In discussions relating to openness to life, the faithful were invited to better know Paul VI’s Encyclical, Humanae Vitae, to thus better understand natural methods of fertility control and the non-acceptance of contraception. Some synod fathers noted the tendency of several states and organisations based in the Western world to present, especially in the context of Africa, various concepts (including abortion and homosexual unions) as “human rights” linked to economic aid and strong pressure campaigns for the promotion of such concepts. It was noted that the expression “rights to sexual and reproductive health” (used in the United Nations, for example) does not have a precise definition in international law and ends up encompassing mutually contradictory principles such as the condemnation of forced abortion and the promotion of safe abortion, or the protection of maternity and the promotion of contraception.

Synod Fathers universally have reiterated the importance of adequate preparation for marriage, as its celebration seems to be increasingly reduced to the social and legal status, rather than a religious and spiritual bond. The preparatory course, it was noted, is often perceived by couples as an imposition, a task to complete without conviction, and as a result it is too brief. Since marriage is a vocation for life, preparation for it should be long and detailed, as in the case of preparation for religious life.

The participants insisted on the importance of good preparation for priests in relation to the pastoral care of marriage and the family, and remarked that homilies can be used as a special and effective moment for proclaiming the Gospel of the family to the faithful.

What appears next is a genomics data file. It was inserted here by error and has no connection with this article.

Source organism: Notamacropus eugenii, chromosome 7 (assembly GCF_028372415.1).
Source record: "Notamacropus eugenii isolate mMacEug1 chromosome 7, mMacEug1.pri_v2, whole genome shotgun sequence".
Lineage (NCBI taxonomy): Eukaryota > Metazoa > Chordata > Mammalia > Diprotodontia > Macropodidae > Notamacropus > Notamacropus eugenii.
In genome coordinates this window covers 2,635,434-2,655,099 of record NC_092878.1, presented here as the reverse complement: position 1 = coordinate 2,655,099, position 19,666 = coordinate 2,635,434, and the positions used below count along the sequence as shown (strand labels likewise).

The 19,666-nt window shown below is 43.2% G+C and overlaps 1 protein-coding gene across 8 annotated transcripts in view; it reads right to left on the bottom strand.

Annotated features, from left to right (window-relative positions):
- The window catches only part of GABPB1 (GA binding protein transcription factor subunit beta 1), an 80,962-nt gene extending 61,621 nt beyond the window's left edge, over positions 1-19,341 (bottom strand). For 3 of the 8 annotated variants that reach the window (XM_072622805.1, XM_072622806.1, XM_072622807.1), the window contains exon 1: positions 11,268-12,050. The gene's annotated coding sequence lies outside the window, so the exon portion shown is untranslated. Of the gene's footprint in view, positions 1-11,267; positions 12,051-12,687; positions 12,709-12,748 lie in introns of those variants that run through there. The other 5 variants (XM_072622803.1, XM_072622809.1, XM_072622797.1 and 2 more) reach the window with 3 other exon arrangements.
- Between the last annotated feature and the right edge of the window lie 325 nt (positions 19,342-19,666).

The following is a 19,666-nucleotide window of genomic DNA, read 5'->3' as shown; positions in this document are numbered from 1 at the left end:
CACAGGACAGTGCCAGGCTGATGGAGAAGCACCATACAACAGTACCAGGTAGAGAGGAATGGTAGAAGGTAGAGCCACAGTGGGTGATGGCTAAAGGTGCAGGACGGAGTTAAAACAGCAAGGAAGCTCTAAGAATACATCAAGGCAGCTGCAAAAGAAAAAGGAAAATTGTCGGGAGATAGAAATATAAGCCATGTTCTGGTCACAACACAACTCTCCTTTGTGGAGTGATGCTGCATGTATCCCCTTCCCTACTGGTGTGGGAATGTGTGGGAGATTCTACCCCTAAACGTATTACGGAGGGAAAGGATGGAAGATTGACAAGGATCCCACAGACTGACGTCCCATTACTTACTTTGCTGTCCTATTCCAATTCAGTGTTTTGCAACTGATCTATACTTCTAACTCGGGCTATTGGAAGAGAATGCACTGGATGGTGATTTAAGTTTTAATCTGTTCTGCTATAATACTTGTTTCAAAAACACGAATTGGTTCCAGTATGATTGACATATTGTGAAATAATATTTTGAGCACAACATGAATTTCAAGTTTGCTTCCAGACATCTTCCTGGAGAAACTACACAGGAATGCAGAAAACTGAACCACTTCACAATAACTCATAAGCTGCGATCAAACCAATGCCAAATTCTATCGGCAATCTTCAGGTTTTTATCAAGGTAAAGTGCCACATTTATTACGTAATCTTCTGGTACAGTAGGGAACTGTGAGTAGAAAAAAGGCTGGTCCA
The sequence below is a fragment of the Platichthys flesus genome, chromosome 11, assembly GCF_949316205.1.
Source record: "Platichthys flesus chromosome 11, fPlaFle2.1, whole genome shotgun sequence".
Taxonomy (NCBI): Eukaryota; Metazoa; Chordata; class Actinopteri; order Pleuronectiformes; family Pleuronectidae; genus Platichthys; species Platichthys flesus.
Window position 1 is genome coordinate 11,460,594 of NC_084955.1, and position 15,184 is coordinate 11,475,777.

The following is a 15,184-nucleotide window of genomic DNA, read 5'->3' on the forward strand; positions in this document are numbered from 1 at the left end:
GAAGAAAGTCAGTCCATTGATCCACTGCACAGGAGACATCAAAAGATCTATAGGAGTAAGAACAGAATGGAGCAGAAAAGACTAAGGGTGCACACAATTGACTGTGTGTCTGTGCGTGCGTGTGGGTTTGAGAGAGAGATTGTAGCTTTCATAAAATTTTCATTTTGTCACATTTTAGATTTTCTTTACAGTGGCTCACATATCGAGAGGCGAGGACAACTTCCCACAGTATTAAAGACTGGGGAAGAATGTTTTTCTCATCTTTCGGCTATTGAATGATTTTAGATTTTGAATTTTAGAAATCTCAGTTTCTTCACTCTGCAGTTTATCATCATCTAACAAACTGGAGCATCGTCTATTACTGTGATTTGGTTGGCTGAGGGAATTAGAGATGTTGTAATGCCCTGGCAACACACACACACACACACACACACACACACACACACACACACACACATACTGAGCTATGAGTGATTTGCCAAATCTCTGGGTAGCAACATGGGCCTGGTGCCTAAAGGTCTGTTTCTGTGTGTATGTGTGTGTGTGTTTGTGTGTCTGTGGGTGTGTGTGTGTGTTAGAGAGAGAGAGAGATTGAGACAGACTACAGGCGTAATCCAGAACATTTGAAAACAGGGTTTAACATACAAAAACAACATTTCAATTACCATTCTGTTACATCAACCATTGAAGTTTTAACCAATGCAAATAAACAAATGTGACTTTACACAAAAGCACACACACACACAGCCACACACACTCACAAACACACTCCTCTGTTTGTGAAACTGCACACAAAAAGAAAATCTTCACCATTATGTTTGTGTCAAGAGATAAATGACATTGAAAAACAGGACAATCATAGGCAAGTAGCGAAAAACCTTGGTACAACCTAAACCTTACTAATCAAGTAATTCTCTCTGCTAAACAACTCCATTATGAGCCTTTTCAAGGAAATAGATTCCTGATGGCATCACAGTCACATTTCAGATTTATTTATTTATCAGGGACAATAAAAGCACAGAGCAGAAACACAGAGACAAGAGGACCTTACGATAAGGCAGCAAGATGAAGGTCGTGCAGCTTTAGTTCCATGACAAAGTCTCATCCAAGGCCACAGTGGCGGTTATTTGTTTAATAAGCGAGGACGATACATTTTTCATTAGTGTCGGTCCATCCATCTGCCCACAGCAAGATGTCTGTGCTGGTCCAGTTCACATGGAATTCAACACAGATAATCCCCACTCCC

With regard to streamlining procedures to verify matrimonial nullity, it was noted that a special study Commission for the reform of the canonical marriage nullification process was instituted by the Holy Father Francis on September 20th.

During the hour dedicated to free discussion – 6 to 7 p.m. – three themes emerged in particular: 1. with regard to divorced and remarried persons, the need for a penitential path was highlighted, to be accompanied by reflection on the case of divorced persons who remain alone and suffer in silence, at the margins of social life. Secondly, mention was made of the need to protect the children of divorced couples from suffering the psychological affects of their parents’ divorce. Some noted. in this respect, that adequate pastoral care of children often causes their parents to draw closer to the Church.
Thirdly, the importance of the relationship between the family and the education of children was affirmed, with particular reference to parents’ right to choose the most suitable educational plan for their children, so that they may receive a quality education.


The 15 interventions Friday morning in the synod hall (6 couples and 9 individual Auditors), were almost exclusively from laypersons from different countries who are engaged in the fields of family pastoral care, bioethics and human ecology.

For openers, mention was made of the difficulties experienced by families living in the Middle East, especially in Iraq where conflicts have serious repercussions on families, divided by the death of their members, forced to migrate in search of a safe place to live, deprived of a future for the young who are removed from schools or for the elderly who are abandoned to their own devices. The unity of the Christian family in the Middle East is profoundly disrupted, with consequences also for the social and national unity of the countries in the region. Faced with such dramatic situations, the Church truly represents a safe haven, a “family of families” that offers comfort and hope.

Auditors spoke of the need for the Church to listen more to laypeople in the search for solutions to the problems of families, especially in relation to the sphere of intimacy in the life of couples. There must be synergy between the academic world and the pastoral world, so as to form not “technicians” but rather pastoral workers who know and understand how to promote the themes of family and life through a solid Catholic overall anthropological vision.

They also highlighted the need for greater dialogue between Church and State in promoting the protection of the rights of the family and the defense of life. The laity must be active and competent in the public square re: the values of life and the family.